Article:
"On behalf of crime victims and their loved ones who have suffered at the hands of California's most violent criminals, we are disappointed that the ACLU and their allies would seek to score political points in their continued efforts to override the will of the people and repeal the death penalty," former Sacramento prosecutor McGregor Scott told the Associated Press.

The death penalty measure is the fifth to qualify for November's ballot, California's secretary of state said on Monday.

Other measures deal with water costs, political contributions, car insurance and local legislative boundaries.

 

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  • rate this
    +3

    Comment number 96.

    78: think about it: And given that in the US there is real racial skewing so that there are many more minorities on death row, and given that here in the US the statistics show that the states without the death penalty have a lower murder rate per thousand people than the states with the death penalty, it makes sense to do away with the death penalty here in the US.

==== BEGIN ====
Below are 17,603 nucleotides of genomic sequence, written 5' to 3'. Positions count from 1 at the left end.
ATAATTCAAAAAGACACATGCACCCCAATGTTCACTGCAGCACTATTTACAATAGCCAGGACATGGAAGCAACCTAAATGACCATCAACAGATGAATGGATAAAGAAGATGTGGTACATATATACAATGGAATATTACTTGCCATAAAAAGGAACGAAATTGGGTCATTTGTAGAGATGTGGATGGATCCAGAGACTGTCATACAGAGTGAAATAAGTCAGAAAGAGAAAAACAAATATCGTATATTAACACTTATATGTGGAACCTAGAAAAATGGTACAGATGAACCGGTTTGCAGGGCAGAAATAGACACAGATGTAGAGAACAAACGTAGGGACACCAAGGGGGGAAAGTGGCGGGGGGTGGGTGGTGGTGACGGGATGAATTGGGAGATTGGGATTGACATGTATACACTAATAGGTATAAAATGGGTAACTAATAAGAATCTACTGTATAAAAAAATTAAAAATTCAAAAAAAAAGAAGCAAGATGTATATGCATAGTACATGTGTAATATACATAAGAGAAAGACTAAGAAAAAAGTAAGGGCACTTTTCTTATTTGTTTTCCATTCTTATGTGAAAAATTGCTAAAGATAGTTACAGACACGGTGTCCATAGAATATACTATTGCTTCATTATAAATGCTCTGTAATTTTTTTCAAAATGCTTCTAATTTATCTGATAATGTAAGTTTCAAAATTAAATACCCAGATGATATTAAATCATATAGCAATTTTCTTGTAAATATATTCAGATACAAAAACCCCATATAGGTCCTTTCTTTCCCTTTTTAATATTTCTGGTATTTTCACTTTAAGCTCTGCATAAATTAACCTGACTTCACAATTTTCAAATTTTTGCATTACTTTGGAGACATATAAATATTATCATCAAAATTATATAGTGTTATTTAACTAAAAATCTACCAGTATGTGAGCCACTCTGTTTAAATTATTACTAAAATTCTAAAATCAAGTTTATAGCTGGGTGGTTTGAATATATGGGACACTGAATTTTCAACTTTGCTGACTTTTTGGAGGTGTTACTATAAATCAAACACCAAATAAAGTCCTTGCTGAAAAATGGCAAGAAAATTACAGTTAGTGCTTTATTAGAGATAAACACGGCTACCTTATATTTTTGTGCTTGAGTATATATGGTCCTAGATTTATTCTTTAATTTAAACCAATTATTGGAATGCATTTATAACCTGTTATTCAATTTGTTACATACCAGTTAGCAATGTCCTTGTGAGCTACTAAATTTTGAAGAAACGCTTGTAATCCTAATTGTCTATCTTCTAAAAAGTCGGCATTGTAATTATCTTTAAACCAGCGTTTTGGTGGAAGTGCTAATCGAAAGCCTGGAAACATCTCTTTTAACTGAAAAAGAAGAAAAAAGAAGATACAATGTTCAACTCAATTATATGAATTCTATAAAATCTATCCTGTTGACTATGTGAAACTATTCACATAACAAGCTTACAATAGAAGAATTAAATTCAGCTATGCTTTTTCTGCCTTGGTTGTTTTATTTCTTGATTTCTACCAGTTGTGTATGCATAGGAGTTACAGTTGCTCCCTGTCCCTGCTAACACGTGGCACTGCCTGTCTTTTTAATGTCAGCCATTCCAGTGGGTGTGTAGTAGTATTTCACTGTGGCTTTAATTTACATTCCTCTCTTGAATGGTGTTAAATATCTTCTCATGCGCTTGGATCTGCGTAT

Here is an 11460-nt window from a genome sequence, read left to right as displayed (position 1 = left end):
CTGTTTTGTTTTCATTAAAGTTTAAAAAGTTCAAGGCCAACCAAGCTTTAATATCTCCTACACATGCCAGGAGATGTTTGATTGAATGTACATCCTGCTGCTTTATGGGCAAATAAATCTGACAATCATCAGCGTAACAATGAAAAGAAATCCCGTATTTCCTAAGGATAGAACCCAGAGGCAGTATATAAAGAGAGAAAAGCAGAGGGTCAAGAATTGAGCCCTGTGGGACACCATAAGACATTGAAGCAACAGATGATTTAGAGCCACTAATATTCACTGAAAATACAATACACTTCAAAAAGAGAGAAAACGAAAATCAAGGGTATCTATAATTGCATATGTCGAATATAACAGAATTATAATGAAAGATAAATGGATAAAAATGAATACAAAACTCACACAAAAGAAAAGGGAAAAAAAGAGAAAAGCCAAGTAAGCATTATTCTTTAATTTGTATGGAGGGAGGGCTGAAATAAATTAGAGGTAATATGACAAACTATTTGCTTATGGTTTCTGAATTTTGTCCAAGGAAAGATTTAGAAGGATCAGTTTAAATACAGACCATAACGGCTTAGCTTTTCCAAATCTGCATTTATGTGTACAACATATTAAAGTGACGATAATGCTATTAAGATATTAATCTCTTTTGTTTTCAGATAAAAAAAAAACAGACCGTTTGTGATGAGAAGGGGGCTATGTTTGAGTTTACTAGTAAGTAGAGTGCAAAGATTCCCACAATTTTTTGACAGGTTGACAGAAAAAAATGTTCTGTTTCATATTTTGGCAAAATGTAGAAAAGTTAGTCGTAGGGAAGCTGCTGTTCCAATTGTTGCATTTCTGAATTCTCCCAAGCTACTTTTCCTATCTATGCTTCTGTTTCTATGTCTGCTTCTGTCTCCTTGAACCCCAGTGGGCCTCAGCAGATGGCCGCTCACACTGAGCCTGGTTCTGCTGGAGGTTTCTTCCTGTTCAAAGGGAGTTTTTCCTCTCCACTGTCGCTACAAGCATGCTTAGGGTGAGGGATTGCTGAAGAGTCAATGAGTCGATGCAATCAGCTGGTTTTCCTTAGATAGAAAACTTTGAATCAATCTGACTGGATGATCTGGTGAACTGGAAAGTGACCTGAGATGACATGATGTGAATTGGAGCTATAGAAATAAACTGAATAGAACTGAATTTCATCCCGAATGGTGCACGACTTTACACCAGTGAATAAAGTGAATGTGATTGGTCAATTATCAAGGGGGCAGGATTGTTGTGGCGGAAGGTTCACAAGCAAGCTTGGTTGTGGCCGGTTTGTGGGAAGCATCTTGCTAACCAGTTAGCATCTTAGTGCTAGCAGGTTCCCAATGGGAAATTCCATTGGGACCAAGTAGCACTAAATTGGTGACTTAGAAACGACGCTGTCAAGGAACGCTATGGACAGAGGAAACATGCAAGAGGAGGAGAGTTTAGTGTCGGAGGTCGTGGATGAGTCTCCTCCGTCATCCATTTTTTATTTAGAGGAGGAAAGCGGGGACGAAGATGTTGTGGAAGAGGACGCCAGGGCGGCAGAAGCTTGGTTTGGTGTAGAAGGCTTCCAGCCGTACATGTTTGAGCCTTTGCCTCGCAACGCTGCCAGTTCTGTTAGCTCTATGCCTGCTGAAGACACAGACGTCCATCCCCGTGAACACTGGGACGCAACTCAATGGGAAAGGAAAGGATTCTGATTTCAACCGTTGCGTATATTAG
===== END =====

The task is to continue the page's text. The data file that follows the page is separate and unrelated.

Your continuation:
• rate this
    -1

    Comment number 95.

    #92 John: "the US is no better than China, Iran, N. Korea, Afghanistan, Iraq and about a dozen others."


    Any statistics to prove it?

    Any 1st hand experience in facing justice in China, N. Korea, Iran?


    Do you know how many excutions were conducted in PRC last year?

    And a year before? And a year before that?!

    [and that only acc. to OFFICIAL Chinese regime's statistics]

  • rate this
    +2

    Comment number 94.

    78: think about it: In the US they don't hang people. They use the electric chair, fatal drug injection, or firing squad, depending on the state. The high cost of the death penalty is to sequester juries, allow a huge number of appeals, and have much tighter security for the prisoners involved. And given that so many men on death row have been exonerated in the last 10 years or so in the US . . .

  • rate this
    +2

    Comment number 93.

    74:progfan: And your evidence that religion is the problem is what? Especially in that you agree that if these killers had religion they wouldn't be out killing people.

    75:Rikiiboy:Strong walls do not a prison make nor iron bars a cage. Minds innocent and quiet take that for an heritage. Richard Lovelace